In the year to August, there were 461,477 enrolments by full-fee paying international students in Australia. But enrolments had declined by 7.6 per cent compared with the same period the year before, according to Australian Education International.

These figures include students studying at university, TAFE and secondary school.

Foreign students make a massive contribution to the Australian economy with international education accounting for $16.3 billion in export income in 2010/11.

But International Association of Universities secretary-general Eva Egron-Polak said international students offered far greater value than income.

Ms Egron-Polak, who spoke at an international education conference in Melbourne this week, said universities around the world needed to foster stronger cultural and academic links with international students. "They really do enrich our lives and our study," she said.

Ms Egron-Polak said Australian universities would face stronger competition to attract foreign students from Asian countries, including China and Malaysia, which were improving the quality of their higher education sectors.

"Those countries have invested heavily in building their own capacity in higher education. China is now almost balancing the number of outgoing and incoming students," she said.


Woman  told that Queensland Health is too busy to fix her broken arm

A BUNDABERG retiree has been told by Queensland Health that it is too busy to operate on her arm, which has been broken for two years.

Carmel Daniel, 67, is in pain and cannot even lift a bed sheet, but Queensland Health has written to the Category 2 patient, telling her it that is very busy and does not know when it can perform surgery on her shattered arm.

To add insult to injury, the letter from the Royal Brisbane Hospital got her name wrong and said she had been on the waiting list since November 2012.

When the 67-year-old broke both her arms when she fell over walking her two cattle dogs in 2010, she had no idea the health system would leave her wanting for so long.

"I'm very, very frustrated. I think I've been patient," Mrs Daniel told The Sunday Mail.  "If you were to put your hand on the top of my shoulder, you can feel my bone jutting in and jutting out.

"I'm scared. What if I have a fall, will the broken bone go through my arm? I've stopped bowling and going for walks.

"What gets me is, if I fell on to the road today or whatever, it would be done today, the hospital would fix me up."

When Mrs Daniel was first injured, doctors at Bundaberg Base Hospital put both her arms in slings, which is considered standard treatment for her type of break.

But after months of physiotherapy, her left arm remained sore and she sought advice from her long-time GP, Lloyd Sussens.

He ordered an X-ray and after seeing the damage he referred her back to the hospital, which referred her to the Royal Brisbane and Women's Hospital.

After an initial consultation in Brisbane, Mrs Daniel was told she would only have to wait a couple of months for the surgery, which would be performed at the RBWH. She was listed as a Category 2 patient on November 2, last year.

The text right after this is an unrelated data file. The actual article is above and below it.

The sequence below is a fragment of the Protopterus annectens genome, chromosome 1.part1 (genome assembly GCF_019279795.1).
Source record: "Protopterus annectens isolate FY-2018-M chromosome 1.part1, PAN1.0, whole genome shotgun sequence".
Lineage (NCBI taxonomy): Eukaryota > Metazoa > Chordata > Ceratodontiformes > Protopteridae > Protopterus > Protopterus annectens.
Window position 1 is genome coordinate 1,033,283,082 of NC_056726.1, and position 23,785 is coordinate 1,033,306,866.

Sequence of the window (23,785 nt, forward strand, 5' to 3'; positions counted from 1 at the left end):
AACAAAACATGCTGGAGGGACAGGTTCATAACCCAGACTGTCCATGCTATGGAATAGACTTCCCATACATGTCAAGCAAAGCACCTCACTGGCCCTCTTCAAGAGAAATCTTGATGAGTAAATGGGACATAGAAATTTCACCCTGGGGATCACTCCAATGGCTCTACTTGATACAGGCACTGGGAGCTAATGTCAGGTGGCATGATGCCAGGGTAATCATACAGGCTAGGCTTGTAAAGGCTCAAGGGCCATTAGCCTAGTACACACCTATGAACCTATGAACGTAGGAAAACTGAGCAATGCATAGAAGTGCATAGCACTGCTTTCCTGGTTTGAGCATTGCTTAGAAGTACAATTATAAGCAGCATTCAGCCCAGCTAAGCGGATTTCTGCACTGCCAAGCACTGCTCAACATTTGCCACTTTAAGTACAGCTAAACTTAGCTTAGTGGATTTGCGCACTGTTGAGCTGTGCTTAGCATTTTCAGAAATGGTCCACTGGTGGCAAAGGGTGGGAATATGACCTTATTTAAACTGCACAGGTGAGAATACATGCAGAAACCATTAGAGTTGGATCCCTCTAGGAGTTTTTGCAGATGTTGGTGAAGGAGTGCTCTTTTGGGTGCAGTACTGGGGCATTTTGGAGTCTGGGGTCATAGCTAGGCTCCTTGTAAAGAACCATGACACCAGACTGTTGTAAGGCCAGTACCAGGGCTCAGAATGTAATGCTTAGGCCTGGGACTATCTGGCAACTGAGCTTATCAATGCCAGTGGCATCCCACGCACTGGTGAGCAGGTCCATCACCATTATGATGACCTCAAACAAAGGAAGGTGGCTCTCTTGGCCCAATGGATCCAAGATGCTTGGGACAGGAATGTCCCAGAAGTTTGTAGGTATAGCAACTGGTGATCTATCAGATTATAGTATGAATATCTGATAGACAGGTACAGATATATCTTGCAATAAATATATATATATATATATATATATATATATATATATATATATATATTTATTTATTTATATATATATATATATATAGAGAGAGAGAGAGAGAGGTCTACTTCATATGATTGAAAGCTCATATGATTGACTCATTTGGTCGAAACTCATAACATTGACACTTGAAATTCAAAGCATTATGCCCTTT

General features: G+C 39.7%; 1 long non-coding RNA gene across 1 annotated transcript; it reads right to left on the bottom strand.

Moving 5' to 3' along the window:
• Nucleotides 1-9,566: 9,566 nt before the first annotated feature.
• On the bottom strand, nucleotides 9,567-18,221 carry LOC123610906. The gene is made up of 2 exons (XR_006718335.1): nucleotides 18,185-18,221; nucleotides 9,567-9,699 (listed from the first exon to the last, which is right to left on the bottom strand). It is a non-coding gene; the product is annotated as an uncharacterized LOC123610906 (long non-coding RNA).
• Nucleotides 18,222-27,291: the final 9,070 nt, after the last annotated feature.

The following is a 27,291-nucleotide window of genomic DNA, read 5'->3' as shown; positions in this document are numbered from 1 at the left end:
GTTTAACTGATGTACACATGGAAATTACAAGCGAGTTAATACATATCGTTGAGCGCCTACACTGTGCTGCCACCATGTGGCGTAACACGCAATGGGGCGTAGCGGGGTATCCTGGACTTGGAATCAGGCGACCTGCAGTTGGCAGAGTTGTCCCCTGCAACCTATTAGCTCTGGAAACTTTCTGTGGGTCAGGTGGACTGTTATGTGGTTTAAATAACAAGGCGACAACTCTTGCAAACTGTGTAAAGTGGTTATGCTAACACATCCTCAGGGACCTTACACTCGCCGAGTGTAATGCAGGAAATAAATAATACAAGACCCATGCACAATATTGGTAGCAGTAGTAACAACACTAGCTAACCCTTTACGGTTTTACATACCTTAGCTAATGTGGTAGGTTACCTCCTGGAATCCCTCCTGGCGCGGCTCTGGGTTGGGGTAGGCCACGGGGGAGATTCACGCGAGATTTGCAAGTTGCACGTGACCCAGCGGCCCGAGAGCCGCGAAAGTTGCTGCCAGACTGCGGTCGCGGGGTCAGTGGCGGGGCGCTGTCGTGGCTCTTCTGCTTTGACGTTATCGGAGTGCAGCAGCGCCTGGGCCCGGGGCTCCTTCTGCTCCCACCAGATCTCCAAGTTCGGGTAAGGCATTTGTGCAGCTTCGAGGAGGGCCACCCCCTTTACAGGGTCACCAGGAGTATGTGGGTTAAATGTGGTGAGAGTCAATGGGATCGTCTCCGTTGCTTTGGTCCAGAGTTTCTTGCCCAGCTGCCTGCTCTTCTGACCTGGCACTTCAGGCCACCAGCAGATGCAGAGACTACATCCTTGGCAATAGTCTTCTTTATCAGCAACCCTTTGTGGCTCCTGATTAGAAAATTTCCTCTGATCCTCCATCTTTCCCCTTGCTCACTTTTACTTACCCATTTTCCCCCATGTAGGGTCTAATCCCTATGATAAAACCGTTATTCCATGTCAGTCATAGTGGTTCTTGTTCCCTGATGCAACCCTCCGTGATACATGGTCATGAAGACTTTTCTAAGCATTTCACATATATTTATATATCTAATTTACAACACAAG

"It's not ideal, it's unreasonable," Dr Sussens said.  "If she was being treated in the private would have been done within weeks.  "They will probably need to fuse the bones together...and put a plate across it and do a bone graft."

He said the length of time Mrs Daniel has had to wait would likely make it harder for her to recover.

Former Bundaberg Base Hospital patient advocate Beryl Crosby referred Mrs Daniel's case to Health Minister Lawrence Springborg.

It sparked senior patient liaison officer Alison Love to write to Mrs Daniel to say she was sorry for the delay.

"The reasons for the delay in your surgery are related to your consultant being on leave for three months and the high number of Category 1 (urgent) and trauma patients requiring surgery," Ms Love wrote.

"I have been informed by the orthopedic case manager that your consultant is booked up almost to Christmas with those patients who have been on long wait lists.

"It is regrettable that you are unlikely to have your surgery before Christmas and we are unable to advise you when you will be offered a surgery date at this time."


You can see why 40% of Australians have private health insurance despite the "free" hospital system.  But paying for private insurance is often difficult for the elderly

Teacher suspended after being diagnosed as pathological liar

A TEACHER has been suspended after being diagnosed as a pathological liar who had been leading a fantasy life.

The Brisbane man, who can't be named for legal reasons, taught at various public and private schools before being diagnosed with "pseudologia fantastica" - an uncommon but long-lasting condition often described as pathological or compulsive lying.

The Queensland College of Teachers suspended his registration last month after a psychiatrist's report.

The assessment, filed in the Queensland Civil and Administrative Tribunal, reveals the sidelined teacher's "unusual behaviour" included telling others of his fictitious involvement in high-level jobs and of top job offers that did not exist, relationships with people later found to be made-up, and links to events that never happened.

The report said it was "potentially dangerous for him to be in a teaching position".